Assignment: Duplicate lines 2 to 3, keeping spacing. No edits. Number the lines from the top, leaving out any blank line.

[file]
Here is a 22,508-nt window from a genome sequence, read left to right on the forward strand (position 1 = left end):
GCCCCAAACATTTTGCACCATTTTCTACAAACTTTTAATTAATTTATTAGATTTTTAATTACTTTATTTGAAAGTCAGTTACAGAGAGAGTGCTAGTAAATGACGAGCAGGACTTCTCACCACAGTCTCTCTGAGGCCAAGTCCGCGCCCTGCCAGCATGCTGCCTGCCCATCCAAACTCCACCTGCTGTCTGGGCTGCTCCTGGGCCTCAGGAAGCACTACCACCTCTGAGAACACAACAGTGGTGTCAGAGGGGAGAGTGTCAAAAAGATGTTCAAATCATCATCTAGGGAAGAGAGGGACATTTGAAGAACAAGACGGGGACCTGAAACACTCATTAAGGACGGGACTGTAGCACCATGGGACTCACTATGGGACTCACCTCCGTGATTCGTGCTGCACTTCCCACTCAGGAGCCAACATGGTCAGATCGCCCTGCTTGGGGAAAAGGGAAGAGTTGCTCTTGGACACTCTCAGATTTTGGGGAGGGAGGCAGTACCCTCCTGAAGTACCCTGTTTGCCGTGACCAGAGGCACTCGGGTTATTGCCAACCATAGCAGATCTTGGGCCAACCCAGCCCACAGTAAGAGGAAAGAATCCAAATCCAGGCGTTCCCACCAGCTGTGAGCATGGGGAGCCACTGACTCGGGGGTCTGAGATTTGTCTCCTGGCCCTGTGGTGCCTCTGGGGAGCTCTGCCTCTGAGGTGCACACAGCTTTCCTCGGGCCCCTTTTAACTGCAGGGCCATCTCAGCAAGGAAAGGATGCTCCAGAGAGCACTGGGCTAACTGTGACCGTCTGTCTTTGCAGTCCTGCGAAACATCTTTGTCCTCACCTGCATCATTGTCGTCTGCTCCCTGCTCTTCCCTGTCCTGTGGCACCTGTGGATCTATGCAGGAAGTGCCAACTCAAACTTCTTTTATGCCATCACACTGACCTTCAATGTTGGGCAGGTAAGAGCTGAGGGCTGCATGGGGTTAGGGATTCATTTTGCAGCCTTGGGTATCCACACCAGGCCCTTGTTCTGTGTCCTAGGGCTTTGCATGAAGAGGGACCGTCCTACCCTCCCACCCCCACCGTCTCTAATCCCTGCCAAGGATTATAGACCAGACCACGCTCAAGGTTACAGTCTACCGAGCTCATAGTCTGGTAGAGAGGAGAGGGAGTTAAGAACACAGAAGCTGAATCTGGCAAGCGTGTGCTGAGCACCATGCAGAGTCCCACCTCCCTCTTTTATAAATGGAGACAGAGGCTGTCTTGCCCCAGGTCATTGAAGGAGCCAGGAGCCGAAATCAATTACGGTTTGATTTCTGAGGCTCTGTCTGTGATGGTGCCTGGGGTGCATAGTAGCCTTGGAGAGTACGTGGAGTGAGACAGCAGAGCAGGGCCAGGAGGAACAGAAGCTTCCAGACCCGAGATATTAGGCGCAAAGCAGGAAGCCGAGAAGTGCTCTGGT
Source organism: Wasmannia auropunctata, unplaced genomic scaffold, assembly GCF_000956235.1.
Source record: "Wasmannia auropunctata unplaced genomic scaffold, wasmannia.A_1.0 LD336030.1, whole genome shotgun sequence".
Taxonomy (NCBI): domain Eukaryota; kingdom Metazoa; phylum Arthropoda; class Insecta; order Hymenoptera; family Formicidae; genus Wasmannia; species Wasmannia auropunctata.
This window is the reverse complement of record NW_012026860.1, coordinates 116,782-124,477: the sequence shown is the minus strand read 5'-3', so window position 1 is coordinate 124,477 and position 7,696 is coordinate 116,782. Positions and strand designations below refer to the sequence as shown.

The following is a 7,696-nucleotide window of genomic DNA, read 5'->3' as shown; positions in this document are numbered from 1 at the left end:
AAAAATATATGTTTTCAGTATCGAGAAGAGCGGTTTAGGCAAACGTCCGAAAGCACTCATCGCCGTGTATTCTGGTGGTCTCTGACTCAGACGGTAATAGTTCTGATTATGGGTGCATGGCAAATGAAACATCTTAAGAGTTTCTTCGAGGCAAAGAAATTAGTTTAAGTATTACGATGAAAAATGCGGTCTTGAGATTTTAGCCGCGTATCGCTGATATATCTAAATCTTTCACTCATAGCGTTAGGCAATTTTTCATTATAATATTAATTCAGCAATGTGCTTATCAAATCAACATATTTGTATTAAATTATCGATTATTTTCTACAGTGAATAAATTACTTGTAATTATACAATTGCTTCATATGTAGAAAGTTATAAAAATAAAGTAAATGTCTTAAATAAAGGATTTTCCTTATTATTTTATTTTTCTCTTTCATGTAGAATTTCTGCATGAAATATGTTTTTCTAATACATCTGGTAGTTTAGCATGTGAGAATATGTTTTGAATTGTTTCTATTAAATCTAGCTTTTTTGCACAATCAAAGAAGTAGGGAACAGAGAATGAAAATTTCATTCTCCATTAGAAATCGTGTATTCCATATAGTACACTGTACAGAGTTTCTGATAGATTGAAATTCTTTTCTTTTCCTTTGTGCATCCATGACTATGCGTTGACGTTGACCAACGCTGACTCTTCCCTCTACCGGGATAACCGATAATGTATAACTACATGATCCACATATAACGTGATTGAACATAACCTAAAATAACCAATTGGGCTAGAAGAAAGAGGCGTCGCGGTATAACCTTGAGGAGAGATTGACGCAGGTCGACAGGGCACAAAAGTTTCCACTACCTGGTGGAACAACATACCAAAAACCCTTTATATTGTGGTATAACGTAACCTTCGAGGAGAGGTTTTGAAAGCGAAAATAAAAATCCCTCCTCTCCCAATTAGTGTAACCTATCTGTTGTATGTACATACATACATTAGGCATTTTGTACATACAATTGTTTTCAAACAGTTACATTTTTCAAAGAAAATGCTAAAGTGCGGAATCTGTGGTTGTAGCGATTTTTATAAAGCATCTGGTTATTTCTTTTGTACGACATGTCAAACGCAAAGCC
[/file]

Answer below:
GCCCCAAACATTTTGCACCATTTTCTACAAACTTTTAATTAATTTATTAGATTTTTAATTACTTTATTTGAAAGTCAGTTACAGAGAGAGTGCTAGTAAATGACGAGCAGGACTTCTCACCACAGTCTCTCTGAGGCCAAGTCCGCGCCCTGCCAGCATGCTGCCTGCCCATCCAAACTCCACCTGCTGTCTGGGCTGCTCCTGGGCCTCAGGAAGCACTACCACCTCTGAGAACACAACAGTGGTGTCAGAGGGGAGAGTGTCAAAAAGATGTTCAAATCATCATCTAGGGAAGAGAGGGACATTTGAAGAACAAGACGGGGACCTGAAACACTCATTAAGGACGGGACTGTAGCACCATGGGACTCACTATGGGACTCACCTCCGTGATTCGTGCTGCACTTCCCACTCAGGAGCCAACATGGTCAGATCGCCCTGCTTGGGGAAAAGGGAAGAGTTGCTCTTGGACACTCTCAGATTTTGGGGAGGGAGGCAGTACCCTCCTGAAGTACCCTGTTTGCCGTGACCAGAGGCACTCGGGTTATTGCCAACCATAGCAGATCTTGGGCCAACCCAGCCCACAGTAAGAGGAAAGAATCCAAATCCAGGCGTTCCCACCAGCTGTGAGCATGGGGAGCCACTGACTCGGGGGTCTGAGATTTGTCTCCTGGCCCTGTGGTGCCTCTGGGGAGCTCTGCCTCTGAGGTGCACACAGCTTTCCTCGGGCCCCTTTTAACTGCAGGGCCATCTCAGCAAGGAAAGGATGCTCCAGAGAGCACTGGGCTAACTGTGACCGTCTGTCTTTGCAGTCCTGCGAAACATCTTTGTCCTCACCTGCATCATTGTCGTCTGCTCCCTGCTCTTCCCTGTCCTGTGGCACCTGTGGATCTATGCAGGAAGTGCCAACTCAAACTTCTTTTATGCCATCACACTGACCTTCAATGTTGGGCAGGTAAGAGCTGAGGGCTGCATGGGGTTAGGGATTCATTTTGCAGCCTTGGGTATCCACACCAGGCCCTTGTTCTGTGTCCTAGGGCTTTGCATGAAGAGGGACCGTCCTACCCTCCCACCCCCACCGTCTCTAATCCCTGCCAAGGATTATAGACCAGACCACGCTCAAGGTTACAGTCTACCGAGCTCATAGTCTGGTAGAGAGGAGAGGGAGTTAAGAACACAGAAGCTGAATCTGGCAAGCGTGTGCTGAGCACCATGCAGAGTCCCACCTCCCTCTTTTATAAATGGAGACAGAGGCTGTCTTGCCCCAGGTCATTGAAGGAGCCAGGAGCCGAAATCAATTACGGTTTGATTTCTGAGGCTCTGTCTGTGATGGTGCCTGGGGTGCATAGTAGCCTTGGAGAGTACGTGGAGTGAGACAGCAGAGCAGGGCCAGGAGGAACAGAAGCTTCCAGACCCGAGATATTAGGCGCAAAGCAGGAAGCCGAGAAGTGCTCTGGT
Source organism: Wasmannia auropunctata, unplaced genomic scaffold, assembly GCF_000956235.1.